In 1937, George Salomon emigrated from Germany to the USA and, in 1940, he moved to New York. Straight away he started jotting down his ideas for an improved map and wayfinding system for the New York Subway. In 1955, however, his work intensified and he began dedicating all of his evenings and weekends to this project. That year and the next he produced detailed prospectuses for the TA and, in September 1956 he was commissioned to design a new subway map, which in 1958 was to replace the Hagstrom map that the TA had been relying on. But … why did Salomon wait fifteen years before diving into his wayfinding project so intensely and making his pitch to the TA? At first, I thought it was because the Transit Authority, which took over from the Board of Transportation in 1953, and which was supposed to run the subway in a businesslike way, wanted to stop buying in Hagstrom’s map and make its own, and accordingly opened its door to a freelance who could create the TA’s first in-house map. But Jerome Daly’s memo of 1952 shows that the Board was already looking at a new map to replace Hagstrom’s map before the Transit Authority had even been created. So what triggered Salomon’s sudden activity in 1955?
Could it be coincidence that Salomon got going on his new designs in the year of retirement of Scheyer, the Authority’s go-to man for subway map design? We know that in 1954 Salomon designed the in-house magazine, Transit, so Salomon was certainly in touch with the design community within the TA. Three possibilities come to mind: First, Scheyer knew he was on his way out but wanted to start the process of creating a new map, so he made contact with Salomon. Second, Salomon heard through his contacts at the TA, or read in the press, that Scheyer was retiring and therefore stepped up with his proposals. Third, Scheyer, who presumably favoured the Hagstrom map that he himself had drawn, had blocked any move away from the TA’s use of the Hagstrom subway product as its official map. As soon as Scheyer left, the TA stopped using the Hagstrom map and hired a freelancer named George Salomon. Until more evidence comes to light, though, we have nothing but speculation on this point.
Emanuel Scheyer’s other work
By the way, Emanuel Scheyer has a lot more to his credit than the the Hagstrom subway map. Over his fifty-year career in transit design, he published a number of technical articles [e.g. 3] and letters to the press [e.g. 4]. He was chosen to be a charter member of the University of California’s Tau Beta Pi (the Engineering honor society, equivalent to the Literary Phi Beta Kappa or Scientific Sigma Xi), and he wore the gold Tau Beta Pi key every day as a pendant from a chain, and used it to keep his necktie in place in lieu of a tie pin .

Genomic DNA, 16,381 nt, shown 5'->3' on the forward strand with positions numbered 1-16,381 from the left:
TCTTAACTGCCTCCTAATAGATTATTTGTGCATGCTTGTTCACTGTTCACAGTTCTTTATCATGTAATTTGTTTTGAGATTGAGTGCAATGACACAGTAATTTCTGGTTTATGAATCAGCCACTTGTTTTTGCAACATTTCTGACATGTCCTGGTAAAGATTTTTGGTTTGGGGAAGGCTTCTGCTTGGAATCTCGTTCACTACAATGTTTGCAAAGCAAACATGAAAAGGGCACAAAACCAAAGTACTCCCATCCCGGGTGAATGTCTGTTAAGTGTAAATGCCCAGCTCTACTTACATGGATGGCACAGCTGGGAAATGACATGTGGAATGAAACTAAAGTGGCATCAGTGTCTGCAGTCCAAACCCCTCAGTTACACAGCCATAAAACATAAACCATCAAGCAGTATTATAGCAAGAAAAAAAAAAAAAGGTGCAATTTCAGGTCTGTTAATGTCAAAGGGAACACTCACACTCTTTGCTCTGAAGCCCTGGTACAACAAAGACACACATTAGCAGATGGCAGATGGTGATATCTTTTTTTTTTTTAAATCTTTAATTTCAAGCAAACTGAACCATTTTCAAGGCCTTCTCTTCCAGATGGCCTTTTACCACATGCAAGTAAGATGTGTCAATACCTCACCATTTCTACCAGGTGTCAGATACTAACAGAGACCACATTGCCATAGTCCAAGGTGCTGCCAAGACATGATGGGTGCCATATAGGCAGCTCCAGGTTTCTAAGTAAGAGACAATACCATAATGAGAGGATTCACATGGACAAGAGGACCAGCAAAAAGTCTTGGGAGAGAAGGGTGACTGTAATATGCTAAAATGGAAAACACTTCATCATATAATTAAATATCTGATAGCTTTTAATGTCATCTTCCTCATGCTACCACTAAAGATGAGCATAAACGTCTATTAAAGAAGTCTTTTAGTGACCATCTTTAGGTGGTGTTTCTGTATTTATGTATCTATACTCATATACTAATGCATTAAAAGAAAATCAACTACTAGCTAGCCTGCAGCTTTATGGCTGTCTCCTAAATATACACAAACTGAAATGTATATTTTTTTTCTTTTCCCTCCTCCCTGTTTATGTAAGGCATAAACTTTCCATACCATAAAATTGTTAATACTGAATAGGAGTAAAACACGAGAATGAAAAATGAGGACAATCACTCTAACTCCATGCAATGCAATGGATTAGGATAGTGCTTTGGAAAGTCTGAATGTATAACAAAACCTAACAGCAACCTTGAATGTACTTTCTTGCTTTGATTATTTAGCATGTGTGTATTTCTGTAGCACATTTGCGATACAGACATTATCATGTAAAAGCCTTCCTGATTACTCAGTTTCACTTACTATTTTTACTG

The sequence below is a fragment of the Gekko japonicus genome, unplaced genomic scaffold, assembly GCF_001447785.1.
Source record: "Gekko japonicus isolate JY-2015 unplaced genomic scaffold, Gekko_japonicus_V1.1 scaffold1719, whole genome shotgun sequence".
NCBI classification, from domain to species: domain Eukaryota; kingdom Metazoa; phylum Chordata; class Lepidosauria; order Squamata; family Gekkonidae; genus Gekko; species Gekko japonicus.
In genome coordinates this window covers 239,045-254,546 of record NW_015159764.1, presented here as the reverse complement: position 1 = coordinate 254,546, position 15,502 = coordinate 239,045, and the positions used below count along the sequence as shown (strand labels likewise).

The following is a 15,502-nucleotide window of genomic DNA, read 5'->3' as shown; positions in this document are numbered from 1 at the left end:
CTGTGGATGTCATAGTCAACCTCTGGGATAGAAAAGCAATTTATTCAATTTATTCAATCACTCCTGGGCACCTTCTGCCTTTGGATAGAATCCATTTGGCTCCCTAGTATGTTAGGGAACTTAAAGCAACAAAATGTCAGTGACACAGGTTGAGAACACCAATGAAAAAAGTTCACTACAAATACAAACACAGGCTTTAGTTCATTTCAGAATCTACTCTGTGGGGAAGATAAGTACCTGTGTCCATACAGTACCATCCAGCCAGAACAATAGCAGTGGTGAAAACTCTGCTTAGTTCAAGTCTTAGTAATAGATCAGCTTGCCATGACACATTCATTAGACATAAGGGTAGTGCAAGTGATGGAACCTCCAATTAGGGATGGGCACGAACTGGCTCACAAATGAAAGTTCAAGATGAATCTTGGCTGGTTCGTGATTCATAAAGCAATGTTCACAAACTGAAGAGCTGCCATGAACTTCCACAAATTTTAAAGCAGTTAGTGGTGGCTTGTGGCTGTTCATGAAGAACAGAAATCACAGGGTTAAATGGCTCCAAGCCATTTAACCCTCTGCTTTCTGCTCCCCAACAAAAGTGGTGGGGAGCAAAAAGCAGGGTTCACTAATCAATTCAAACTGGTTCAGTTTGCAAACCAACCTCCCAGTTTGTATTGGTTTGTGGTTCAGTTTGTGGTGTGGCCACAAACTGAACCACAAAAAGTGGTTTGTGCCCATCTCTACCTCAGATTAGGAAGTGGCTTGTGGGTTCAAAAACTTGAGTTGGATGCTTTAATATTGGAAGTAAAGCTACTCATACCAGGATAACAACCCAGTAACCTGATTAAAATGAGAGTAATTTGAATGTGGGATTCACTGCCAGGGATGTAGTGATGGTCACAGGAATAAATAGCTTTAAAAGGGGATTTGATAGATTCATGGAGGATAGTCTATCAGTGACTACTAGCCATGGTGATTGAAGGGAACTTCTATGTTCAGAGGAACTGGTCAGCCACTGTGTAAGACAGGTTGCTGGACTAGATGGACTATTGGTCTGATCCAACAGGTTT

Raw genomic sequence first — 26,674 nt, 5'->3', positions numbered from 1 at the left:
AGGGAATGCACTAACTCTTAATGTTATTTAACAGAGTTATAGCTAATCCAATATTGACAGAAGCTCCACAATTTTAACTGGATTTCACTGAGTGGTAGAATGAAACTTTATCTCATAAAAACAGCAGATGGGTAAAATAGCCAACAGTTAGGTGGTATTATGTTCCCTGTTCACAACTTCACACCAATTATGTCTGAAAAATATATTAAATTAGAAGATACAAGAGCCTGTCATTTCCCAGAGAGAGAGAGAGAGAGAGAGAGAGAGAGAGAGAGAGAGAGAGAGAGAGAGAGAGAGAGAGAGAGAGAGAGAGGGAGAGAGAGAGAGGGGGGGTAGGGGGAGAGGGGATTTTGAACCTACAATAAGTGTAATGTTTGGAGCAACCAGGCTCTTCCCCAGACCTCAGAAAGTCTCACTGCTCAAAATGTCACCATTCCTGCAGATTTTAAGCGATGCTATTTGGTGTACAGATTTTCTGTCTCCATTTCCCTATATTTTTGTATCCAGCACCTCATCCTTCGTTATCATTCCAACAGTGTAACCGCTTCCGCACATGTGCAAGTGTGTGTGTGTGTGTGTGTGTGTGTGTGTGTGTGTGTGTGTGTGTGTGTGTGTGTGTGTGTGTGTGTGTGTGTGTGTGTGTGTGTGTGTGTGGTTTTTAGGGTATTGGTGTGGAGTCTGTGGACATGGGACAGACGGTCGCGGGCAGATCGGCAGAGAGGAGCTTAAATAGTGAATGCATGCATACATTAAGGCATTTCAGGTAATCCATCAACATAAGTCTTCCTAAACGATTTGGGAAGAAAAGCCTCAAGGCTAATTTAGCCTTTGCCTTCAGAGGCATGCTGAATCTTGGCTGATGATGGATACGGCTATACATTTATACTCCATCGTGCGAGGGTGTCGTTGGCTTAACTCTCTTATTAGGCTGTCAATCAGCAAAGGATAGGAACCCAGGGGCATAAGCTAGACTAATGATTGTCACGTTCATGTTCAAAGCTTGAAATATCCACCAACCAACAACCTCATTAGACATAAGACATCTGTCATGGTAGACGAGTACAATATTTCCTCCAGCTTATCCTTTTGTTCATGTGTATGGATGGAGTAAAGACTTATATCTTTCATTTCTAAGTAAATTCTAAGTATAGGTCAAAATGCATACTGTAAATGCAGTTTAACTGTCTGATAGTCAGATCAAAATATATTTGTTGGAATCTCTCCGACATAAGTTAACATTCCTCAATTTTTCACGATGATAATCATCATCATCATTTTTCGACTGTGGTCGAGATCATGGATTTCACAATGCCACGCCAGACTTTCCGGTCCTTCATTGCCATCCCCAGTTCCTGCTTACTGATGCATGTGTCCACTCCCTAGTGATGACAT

- While designing the IND subway, he created ‘flying junctions’, which allow trains to switch tracks without hazardous and time-wasting at-grade crossings.
- Against conservative resistance, he introduced arc welding to replace riveting for holding together and strengthening weight-bearing structural steel components.
- Patented at least ten inventions .
- Larry believes that his grandfather reduced or stopped his map-related activity in the 1950s in order to focus on the Rockaways subway. In his designs for this extension of the IND, Emanuel stipulated that it be built on a causeway founded on thousands of wooden piles driven into the mud of Jamaica Bay to make it secure  (in contrast to the LIRR trestles that burnt down), which served well until Hurricane Sandy. It was because of this huge project sponsored by Robert Moses (Moses’ only subway construction, I believe) that Scheyer was allowed to continue working beyond the then mandatory retirement age of 70 . (BTW, Larry writes of the LIRR fire of May 8, 1950: “Emanuel told me the fire happened because someone flicked a burning cigarette out an open train window, and it landed not in the water, but on the highly-flammable creosote-soaked pilings and ignited 1,800 linear feet of trestle.”)
Further research is required to follow up these leads on the history of the Hagstrom subway map, but it is good that I now have some specifics to work on. If anyone out there happens to have further information about Emanuel Scheyer then I would love to hear from you!
 New York Times, July 23, 1954, “Brooklyn Water Table Oozing Up”.
 New York Times, September 25, 1973, “Obituary: Emanuel Scheyer, Ex-Transit Aide, 88”
 Scientific American, December 1922, “When Perforated Paper Goes to Work. How Strips of Paper Can Endow Inanimate Machines with Brains of Their Own”
 New York Times, February 11, 1913, letter about elevator doors.
 Patent US 1172058 A, “Automatically Controlled Mechanism” (the Kinautograph), filed December 16, 1912, granted February 15, 1916. Patent US1172059 A, “Automatically controlled Mechanism”, filed March 13, 1913, granted February 15, 1916. Patent US1344611 A, “Embroidering Machine”, with Albert Bersin, filed March 6, 1916, granted June 29, 1920. Patent US2357851A, “Heat Reflective Material”, filed December 11, 1940, granted September 12, 1944. Patent US2357851A, “Heat Reflective Material”, filed December 11, 1940, granted September 12, 1944. Patent US2382583 A, “Structural section for flexible welded connections”, filed September 16, 1943, granted August 14, 1945. Patent USRE22905 E, “Flexible welded structural connection”, filed August 14, 1945, granted August 12, 1947. Patent US30605522, “Heat Reflective Filament”, filed July 9, 1953, granted October 30, 1962. US3002252 A, “Method of Producing Heat Reflective Fabric”, filed Jul 9, 1953, granted October 3, 1961. Patent US3038234, “Heat Reflective Fabric”, filed July 9, 1953. granted June 12, 1962.
 New York Times, September 1, 1955, “Head of City System Leaving Oct. 1 for Private Practice”, by Peter Kihss. [Mentions mandatory retirement age in passing.]
 Email from Lawrence Scheyer, December 8, 2015.
 Email from Lawrence Scheyer, December 7, 2015.